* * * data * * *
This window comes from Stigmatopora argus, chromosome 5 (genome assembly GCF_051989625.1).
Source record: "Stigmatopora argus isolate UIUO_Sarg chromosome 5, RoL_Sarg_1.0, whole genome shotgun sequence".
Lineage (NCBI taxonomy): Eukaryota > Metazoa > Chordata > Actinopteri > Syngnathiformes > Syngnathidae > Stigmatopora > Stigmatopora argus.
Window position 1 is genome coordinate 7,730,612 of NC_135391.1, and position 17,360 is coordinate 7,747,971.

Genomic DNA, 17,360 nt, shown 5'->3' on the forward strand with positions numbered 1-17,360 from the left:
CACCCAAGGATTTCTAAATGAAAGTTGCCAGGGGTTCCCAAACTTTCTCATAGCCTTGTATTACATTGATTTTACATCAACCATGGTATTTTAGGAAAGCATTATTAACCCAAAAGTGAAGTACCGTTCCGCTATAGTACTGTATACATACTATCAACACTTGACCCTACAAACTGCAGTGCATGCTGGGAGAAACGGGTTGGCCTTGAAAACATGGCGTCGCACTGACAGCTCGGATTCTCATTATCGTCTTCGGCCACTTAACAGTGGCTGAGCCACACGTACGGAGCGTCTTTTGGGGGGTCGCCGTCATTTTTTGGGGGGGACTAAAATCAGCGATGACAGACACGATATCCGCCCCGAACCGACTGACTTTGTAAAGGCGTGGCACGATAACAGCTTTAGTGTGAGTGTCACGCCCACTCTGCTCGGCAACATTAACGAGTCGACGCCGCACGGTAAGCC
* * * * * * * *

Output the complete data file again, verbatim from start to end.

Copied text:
This window comes from Stigmatopora argus, chromosome 5 (genome assembly GCF_051989625.1).
Source record: "Stigmatopora argus isolate UIUO_Sarg chromosome 5, RoL_Sarg_1.0, whole genome shotgun sequence".
Lineage (NCBI taxonomy): Eukaryota > Metazoa > Chordata > Actinopteri > Syngnathiformes > Syngnathidae > Stigmatopora > Stigmatopora argus.
Window position 1 is genome coordinate 7,730,612 of NC_135391.1, and position 17,360 is coordinate 7,747,971.

Genomic DNA, 17,360 nt, shown 5'->3' on the forward strand with positions numbered 1-17,360 from the left:
CACCCAAGGATTTCTAAATGAAAGTTGCCAGGGGTTCCCAAACTTTCTCATAGCCTTGTATTACATTGATTTTACATCAACCATGGTATTTTAGGAAAGCATTATTAACCCAAAAGTGAAGTACCGTTCCGCTATAGTACTGTATACATACTATCAACACTTGACCCTACAAACTGCAGTGCATGCTGGGAGAAACGGGTTGGCCTTGAAAACATGGCGTCGCACTGACAGCTCGGATTCTCATTATCGTCTTCGGCCACTTAACAGTGGCTGAGCCACACGTACGGAGCGTCTTTTGGGGGGTCGCCGTCATTTTTTGGGGGGGACTAAAATCAGCGATGACAGACACGATATCCGCCCCGAACCGACTGACTTTGTAAAGGCGTGGCACGATAACAGCTTTAGTGTGAGTGTCACGCCCACTCTGCTCGGCAACATTAACGAGTCGACGCCGCACGGTAAGCC